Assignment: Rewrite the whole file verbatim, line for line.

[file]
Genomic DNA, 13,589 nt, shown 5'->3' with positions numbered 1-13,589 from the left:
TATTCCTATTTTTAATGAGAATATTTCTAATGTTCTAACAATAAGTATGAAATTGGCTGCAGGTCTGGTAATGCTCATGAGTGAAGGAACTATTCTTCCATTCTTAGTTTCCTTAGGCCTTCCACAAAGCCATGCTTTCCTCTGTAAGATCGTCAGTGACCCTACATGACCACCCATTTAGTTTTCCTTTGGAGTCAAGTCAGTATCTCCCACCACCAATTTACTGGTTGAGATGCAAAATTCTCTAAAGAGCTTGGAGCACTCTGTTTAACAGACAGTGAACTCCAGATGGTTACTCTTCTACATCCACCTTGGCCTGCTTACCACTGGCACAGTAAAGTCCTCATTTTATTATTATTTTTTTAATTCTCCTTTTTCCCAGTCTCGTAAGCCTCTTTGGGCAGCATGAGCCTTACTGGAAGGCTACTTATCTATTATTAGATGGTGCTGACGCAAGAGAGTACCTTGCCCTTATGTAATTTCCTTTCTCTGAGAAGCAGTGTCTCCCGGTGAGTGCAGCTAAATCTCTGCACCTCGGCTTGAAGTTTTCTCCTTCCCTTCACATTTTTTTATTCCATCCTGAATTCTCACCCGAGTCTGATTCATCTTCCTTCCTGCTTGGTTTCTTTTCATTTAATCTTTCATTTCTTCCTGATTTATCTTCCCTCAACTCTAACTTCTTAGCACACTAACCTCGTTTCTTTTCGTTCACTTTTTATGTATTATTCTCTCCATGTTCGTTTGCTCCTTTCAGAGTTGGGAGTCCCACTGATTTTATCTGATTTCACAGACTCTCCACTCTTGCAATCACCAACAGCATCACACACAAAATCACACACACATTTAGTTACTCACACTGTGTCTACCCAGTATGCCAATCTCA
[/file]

Genomic DNA, 13,589 nt, shown 5'->3' with positions numbered 1-13,589 from the left:
TATTCCTATTTTTAATGAGAATATTTCTAATGTTCTAACAATAAGTATGAAATTGGCTGCAGGTCTGGTAATGCTCATGAGTGAAGGAACTATTCTTCCATTCTTAGTTTCCTTAGGCCTTCCACAAAGCCATGCTTTCCTCTGTAAGATCGTCAGTGACCCTACATGACCACCCATTTAGTTTTCCTTTGGAGTCAAGTCAGTATCTCCCACCACCAATTTACTGGTTGAGATGCAAAATTCTCTAAAGAGCTTGGAGCACTCTGTTTAACAGACAGTGAACTCCAGATGGTTACTCTTCTACATCCACCTTGGCCTGCTTACCACTGGCACAGTAAAGTCCTCATTTTATTATTATTTTTTTAATTCTCCTTTTTCCCAGTCTCGTAAGCCTCTTTGGGCAGCATGAGCCTTACTGGAAGGCTACTTATCTATTATTAGATGGTGCTGACGCAAGAGAGTACCTTGCCCTTATGTAATTTCCTTTCTCTGAGAAGCAGTGTCTCCCGGTGAGTGCAGCTAAATCTCTGCACCTCGGCTTGAAGTTTTCTCCTTCCCTTCACATTTTTTTATTCCATCCTGAATTCTCACCCGAGTCTGATTCATCTTCCTTCCTGCTTGGTTTCTTTTCATTTAATCTTTCATTTCTTCCTGATTTATCTTCCCTCAACTCTAACTTCTTAGCACACTAACCTCGTTTCTTTTCGTTCACTTTTTATGTATTATTCTCTCCATGTTCGTTTGCTCCTTTCAGAGTTGGGAGTCCCACTGATTTTATCTGATTTCACAGACTCTCCACTCTTGCAATCACCAACAGCATCACACACAAAATCACACACACATTTAGTTACTCACACTGTGTCTACCCAGTATGCCAATCTCA